Yad Vahsem torches to be lit by surviving Mengele twins - Israel News, Ynetnews
 
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Yehudit Barnea (R), Leah Huber Photo: Israel Hadari
Yehudit Barnea (R), Leah Huber Photo: Israel Hadari
 
Solomon Feigerson Photo: Israel Hadari
Solomon Feigerson Photo: Israel Hadari
 
Shimon Grunhaus Photo: Yossi Ben David
Shimon Grunhaus Photo: Yossi Ben David
 
Esther Devorah Reizel-Mosel Photo: Itzik Harari
Esther Devorah Reizel-Mosel Photo: Itzik Harari
 
Leah Paz Photo: Israel Hadari
Leah Paz Photo: Israel Hadari
 
Miriam Schuster Photo: Paul Meling
Miriam Schuster Photo: Paul Meling
 
 

Yad Vahsem torches to be lit by surviving Mengele twins

Shoa memorial museum's annual service marking Holocaust Remembrance Day to see seven people who survived Nazi atrocities as children light torches in memory of slain millions

Ynet
Published: 04.19.09, 12:48 / Israel News

The Yad Vashem Holocaust Memorial Museum will be holding its annual service marking Holocaust Remembrance Day on Monday at 8 pm.

 

On Sunday, the museum released the names of the seven Holocaust survivors chosen to light the traditional torches during the ceremony. Six torches will be lit, in memory of the six million Jews murdered in the Holocaust.

 

All of those chosen survived the Holocaust as children and lost their entire family to the atrocities of the Nazis. After coming to Israel, all seven have become productive members of Israeli society, often dedicating their time to educational and philanthropic endeavors meant to aid Holocaust survivors.

 

The torch lighters

Yehudit Barnea and Leah Huber, originally from Transylvania, Romania, were sent to Auschwitz in 1944 with their mother and other members of their family. Being identical twins, they were subjected to Dr. Josef Mengele notorious experiments. The two managed to survive numerous "selections" until the camp was liberated. They came to Israel in 1960. Barnea has three children and five grandchildren. Huber has two children and seven grandchildren.

 

Solomon Feigerson was born in 1930 in Latvia. In 1942, his parents and siblings were murdered by the Nazis. In 1943 he was captured and sent to the Kaiserwald forces labor forced camp and in 1945 he was sent, along with 500 other prisoners, to a Baltic Sea voyage, on which he was meant to find his death. He survived and in 1945 was found by a British soldier, frail and ill. After the war he studied engineering in Riga. In 1970, after several years of fighting the Latvian authorities, he was able to come to Israel. Feigerson is married and has one son.

 

Shimon Grunhaus and his families were placed in a Nazi detention camp in Belarus in 1941. In 1943, he survived death by falling under his father's body, as he was shot – along with dozens of their town Jews, by a Nazi death squad. Shimon and his mother were able to escape, hiding in the nearby forest until they were able to join the local Partisan group. In 1960 the two came to Israel. Grunhaus married and is the father of four and the grandfather of three.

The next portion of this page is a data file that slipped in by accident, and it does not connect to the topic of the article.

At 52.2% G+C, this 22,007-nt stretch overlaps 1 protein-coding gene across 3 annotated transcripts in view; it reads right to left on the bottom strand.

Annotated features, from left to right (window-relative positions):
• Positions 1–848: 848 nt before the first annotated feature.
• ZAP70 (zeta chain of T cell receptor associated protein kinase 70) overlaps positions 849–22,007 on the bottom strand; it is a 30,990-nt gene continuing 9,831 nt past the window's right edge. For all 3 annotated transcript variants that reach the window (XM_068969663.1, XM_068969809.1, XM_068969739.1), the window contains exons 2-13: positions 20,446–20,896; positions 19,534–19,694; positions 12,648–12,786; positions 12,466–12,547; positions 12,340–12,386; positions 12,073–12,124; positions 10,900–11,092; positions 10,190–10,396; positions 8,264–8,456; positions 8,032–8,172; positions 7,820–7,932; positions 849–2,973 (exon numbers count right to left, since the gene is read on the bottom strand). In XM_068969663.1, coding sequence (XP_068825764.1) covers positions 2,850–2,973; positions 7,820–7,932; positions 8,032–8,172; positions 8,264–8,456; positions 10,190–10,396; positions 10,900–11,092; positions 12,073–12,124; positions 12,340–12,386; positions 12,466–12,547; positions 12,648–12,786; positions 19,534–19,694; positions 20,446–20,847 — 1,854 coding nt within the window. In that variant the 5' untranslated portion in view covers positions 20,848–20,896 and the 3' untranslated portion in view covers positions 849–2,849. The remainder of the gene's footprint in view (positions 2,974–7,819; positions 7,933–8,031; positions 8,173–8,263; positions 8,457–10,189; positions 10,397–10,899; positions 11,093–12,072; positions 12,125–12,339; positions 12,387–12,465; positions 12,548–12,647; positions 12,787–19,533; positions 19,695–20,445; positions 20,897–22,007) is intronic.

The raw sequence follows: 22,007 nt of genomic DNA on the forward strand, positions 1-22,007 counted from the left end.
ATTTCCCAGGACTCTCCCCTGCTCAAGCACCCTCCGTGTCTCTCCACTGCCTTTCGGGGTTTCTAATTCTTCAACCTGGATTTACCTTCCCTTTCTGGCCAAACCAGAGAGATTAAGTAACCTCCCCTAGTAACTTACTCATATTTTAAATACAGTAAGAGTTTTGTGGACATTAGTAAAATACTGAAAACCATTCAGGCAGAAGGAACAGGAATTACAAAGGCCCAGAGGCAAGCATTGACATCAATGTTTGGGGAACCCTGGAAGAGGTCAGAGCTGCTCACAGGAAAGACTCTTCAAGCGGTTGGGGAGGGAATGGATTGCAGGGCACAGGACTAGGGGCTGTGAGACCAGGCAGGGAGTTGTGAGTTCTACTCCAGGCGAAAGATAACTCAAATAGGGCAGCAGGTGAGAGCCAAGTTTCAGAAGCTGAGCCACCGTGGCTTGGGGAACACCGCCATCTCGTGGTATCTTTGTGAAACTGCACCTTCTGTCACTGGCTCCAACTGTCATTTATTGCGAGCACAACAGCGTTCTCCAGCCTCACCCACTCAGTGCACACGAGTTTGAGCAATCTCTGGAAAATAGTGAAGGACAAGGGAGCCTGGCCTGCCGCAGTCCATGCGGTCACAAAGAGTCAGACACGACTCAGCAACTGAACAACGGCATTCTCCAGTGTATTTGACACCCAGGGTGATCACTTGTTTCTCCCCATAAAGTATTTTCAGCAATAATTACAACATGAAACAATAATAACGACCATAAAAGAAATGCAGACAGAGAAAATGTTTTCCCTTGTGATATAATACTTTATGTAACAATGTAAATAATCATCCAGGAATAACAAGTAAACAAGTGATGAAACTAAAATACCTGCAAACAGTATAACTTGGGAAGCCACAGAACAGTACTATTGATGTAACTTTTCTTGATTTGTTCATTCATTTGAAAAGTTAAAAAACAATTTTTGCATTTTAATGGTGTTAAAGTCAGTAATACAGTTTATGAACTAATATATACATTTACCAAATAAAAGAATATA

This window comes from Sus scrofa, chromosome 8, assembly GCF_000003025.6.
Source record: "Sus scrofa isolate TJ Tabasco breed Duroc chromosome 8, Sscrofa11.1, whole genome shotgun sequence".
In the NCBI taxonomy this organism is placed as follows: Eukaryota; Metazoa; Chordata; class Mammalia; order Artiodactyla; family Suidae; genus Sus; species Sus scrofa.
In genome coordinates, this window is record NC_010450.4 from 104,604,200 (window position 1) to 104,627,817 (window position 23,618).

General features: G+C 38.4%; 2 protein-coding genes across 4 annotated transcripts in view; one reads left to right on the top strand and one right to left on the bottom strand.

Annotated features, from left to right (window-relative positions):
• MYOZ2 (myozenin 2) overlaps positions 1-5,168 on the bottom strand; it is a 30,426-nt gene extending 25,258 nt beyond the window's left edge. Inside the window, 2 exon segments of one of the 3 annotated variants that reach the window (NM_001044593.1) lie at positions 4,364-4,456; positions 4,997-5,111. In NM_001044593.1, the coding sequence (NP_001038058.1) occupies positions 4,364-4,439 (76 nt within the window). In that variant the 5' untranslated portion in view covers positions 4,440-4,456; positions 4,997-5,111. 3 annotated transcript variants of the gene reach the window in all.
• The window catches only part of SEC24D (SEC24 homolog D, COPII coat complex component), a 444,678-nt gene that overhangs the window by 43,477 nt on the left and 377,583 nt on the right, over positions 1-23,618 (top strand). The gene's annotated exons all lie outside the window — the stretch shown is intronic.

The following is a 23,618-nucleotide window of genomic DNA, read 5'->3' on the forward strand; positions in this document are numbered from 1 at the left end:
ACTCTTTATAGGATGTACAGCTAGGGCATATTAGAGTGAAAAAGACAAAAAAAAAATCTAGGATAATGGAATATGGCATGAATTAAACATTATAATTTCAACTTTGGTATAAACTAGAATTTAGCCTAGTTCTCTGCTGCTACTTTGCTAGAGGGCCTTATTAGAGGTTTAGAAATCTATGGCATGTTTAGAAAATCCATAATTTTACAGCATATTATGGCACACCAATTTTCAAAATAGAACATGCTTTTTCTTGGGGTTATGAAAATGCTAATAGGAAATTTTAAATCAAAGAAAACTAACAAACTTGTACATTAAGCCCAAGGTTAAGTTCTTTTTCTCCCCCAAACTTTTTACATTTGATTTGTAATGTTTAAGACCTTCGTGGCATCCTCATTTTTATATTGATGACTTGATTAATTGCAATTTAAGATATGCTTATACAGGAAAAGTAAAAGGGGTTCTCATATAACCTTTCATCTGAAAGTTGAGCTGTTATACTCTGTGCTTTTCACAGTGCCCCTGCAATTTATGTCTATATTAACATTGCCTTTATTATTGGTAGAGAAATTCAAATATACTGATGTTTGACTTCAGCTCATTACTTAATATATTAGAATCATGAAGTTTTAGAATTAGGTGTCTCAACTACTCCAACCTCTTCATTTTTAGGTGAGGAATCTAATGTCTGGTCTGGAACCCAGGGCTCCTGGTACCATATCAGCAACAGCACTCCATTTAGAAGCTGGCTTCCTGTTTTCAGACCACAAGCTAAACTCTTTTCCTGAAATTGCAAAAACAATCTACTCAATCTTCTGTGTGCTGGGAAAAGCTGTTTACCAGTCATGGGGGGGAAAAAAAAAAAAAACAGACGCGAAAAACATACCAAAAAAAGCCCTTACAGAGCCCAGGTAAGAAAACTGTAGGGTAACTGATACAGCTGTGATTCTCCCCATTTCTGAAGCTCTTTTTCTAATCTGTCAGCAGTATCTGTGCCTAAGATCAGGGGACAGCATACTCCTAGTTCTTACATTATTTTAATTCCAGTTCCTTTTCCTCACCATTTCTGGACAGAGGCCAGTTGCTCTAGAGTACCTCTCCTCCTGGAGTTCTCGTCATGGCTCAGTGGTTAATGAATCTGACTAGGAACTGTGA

Esther Devorah Reizel-Mosel was four when her parents trusted her life to a neighboring Christian family in their now Nazi-occupied Dutch town. The neighbors eventually changed their minds and she was returned to her portents, who were in Amsterdam. In 1944 the family was transported to Bergen-Belsen and in 1945 she, along with 2,500 other prisoners, were put on a train, "Bound for a better place." The train was shelled by the Soviet army and bombed by British war planes, but she managed to survive. In 1950, with her aunt and uncle, she came to Israel. Reizel-Mosel had three daughters and five grandchildren.

 

Leah Paz was born in Poland. In 1942, at the age of 12, she was transported to the Belzec death camp with her mother and grandmother. Rumors of the nearing end caused her mother to sneak Leah out of the train via a narrow gap between the cars. She wondered the forest for days until she was able to reunite with her uncle and grandfather. Her uncle then acquired forged documents, created a new identity for her and placed her with a non-Jewish family. They were later deemed Righteous Among the Nations by Yad Vashem. After the war, she immigrated to Israel, married and had two children. She is also the grandmother of six.

 

Miriam Schuster, her parents and five brothers were transported from their Serbian home to the Bajnica concentration camp in 1941. In 1944 the Soviets liberated the camp, finding only a few hundreds of the 10,000 Jews living in it alive. She came to Israel in early 1948, married and is the mother of three and the grandmother of eight.

 

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